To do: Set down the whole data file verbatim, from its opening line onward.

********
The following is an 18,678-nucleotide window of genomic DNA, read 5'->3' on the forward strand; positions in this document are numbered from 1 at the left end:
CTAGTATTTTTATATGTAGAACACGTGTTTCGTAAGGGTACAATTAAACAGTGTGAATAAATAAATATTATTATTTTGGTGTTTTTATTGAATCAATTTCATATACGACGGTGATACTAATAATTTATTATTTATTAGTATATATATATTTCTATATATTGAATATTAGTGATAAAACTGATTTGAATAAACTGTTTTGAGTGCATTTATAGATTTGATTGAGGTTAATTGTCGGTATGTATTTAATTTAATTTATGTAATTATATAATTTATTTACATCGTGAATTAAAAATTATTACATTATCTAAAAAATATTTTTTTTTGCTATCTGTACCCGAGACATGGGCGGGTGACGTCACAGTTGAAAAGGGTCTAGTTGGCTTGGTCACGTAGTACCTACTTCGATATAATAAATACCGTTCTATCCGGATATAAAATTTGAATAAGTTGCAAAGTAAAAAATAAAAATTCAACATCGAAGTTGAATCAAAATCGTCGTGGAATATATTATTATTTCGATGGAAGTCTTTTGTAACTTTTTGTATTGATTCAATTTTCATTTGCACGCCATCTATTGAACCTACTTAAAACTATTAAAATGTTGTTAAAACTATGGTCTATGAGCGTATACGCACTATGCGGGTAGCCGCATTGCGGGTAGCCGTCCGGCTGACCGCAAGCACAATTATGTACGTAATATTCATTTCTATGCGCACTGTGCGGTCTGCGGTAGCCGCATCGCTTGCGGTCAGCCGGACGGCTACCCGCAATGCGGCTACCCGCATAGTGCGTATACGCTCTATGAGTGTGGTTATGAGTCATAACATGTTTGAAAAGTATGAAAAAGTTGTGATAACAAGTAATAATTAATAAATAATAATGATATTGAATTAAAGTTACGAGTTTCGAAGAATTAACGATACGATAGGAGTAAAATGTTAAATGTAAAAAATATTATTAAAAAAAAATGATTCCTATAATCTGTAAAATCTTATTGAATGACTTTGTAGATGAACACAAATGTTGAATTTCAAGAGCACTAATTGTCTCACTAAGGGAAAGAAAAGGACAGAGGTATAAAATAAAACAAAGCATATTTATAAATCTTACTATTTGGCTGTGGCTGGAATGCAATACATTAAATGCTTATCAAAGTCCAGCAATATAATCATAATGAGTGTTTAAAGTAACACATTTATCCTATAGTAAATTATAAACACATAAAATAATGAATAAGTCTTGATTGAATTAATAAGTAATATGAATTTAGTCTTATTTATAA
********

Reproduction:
The following is an 18,678-nucleotide window of genomic DNA, read 5'->3' on the forward strand; positions in this document are numbered from 1 at the left end:
CTAGTATTTTTATATGTAGAACACGTGTTTCGTAAGGGTACAATTAAACAGTGTGAATAAATAAATATTATTATTTTGGTGTTTTTATTGAATCAATTTCATATACGACGGTGATACTAATAATTTATTATTTATTAGTATATATATATTTCTATATATTGAATATTAGTGATAAAACTGATTTGAATAAACTGTTTTGAGTGCATTTATAGATTTGATTGAGGTTAATTGTCGGTATGTATTTAATTTAATTTATGTAATTATATAATTTATTTACATCGTGAATTAAAAATTATTACATTATCTAAAAAATATTTTTTTTTGCTATCTGTACCCGAGACATGGGCGGGTGACGTCACAGTTGAAAAGGGTCTAGTTGGCTTGGTCACGTAGTACCTACTTCGATATAATAAATACCGTTCTATCCGGATATAAAATTTGAATAAGTTGCAAAGTAAAAAATAAAAATTCAACATCGAAGTTGAATCAAAATCGTCGTGGAATATATTATTATTTCGATGGAAGTCTTTTGTAACTTTTTGTATTGATTCAATTTTCATTTGCACGCCATCTATTGAACCTACTTAAAACTATTAAAATGTTGTTAAAACTATGGTCTATGAGCGTATACGCACTATGCGGGTAGCCGCATTGCGGGTAGCCGTCCGGCTGACCGCAAGCACAATTATGTACGTAATATTCATTTCTATGCGCACTGTGCGGTCTGCGGTAGCCGCATCGCTTGCGGTCAGCCGGACGGCTACCCGCAATGCGGCTACCCGCATAGTGCGTATACGCTCTATGAGTGTGGTTATGAGTCATAACATGTTTGAAAAGTATGAAAAAGTTGTGATAACAAGTAATAATTAATAAATAATAATGATATTGAATTAAAGTTACGAGTTTCGAAGAATTAACGATACGATAGGAGTAAAATGTTAAATGTAAAAAATATTATTAAAAAAAAATGATTCCTATAATCTGTAAAATCTTATTGAATGACTTTGTAGATGAACACAAATGTTGAATTTCAAGAGCACTAATTGTCTCACTAAGGGAAAGAAAAGGACAGAGGTATAAAATAAAACAAAGCATATTTATAAATCTTACTATTTGGCTGTGGCTGGAATGCAATACATTAAATGCTTATCAAAGTCCAGCAATATAATCATAATGAGTGTTTAAAGTAACACATTTATCCTATAGTAAATTATAAACACATAAAATAATGAATAAGTCTTGATTGAATTAATAAGTAATATGAATTTAGTCTTATTTATAA